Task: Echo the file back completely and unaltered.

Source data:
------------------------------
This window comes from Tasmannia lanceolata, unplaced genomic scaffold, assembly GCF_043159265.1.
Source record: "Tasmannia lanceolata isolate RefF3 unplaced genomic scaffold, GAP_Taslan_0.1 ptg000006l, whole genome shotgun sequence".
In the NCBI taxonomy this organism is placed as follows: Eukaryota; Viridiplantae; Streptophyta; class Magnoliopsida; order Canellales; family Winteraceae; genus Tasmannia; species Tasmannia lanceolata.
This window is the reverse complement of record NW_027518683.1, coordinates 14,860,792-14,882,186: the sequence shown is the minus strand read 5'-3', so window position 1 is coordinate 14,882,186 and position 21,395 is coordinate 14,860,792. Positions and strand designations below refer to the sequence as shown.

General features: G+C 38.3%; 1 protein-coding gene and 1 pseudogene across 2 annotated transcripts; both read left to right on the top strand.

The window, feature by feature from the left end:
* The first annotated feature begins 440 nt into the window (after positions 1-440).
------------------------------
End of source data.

This window comes from Tasmannia lanceolata, unplaced genomic scaffold, assembly GCF_043159265.1.
Source record: "Tasmannia lanceolata isolate RefF3 unplaced genomic scaffold, GAP_Taslan_0.1 ptg000006l, whole genome shotgun sequence".
In the NCBI taxonomy this organism is placed as follows: Eukaryota; Viridiplantae; Streptophyta; class Magnoliopsida; order Canellales; family Winteraceae; genus Tasmannia; species Tasmannia lanceolata.
This window is the reverse complement of record NW_027518683.1, coordinates 14,860,792-14,882,186: the sequence shown is the minus strand read 5'-3', so window position 1 is coordinate 14,882,186 and position 21,395 is coordinate 14,860,792. Positions and strand designations below refer to the sequence as shown.

General features: G+C 38.3%; 1 protein-coding gene and 1 pseudogene across 2 annotated transcripts; both read left to right on the top strand.

The window, feature by feature from the left end:
* The first annotated feature begins 440 nt into the window (after positions 1-440).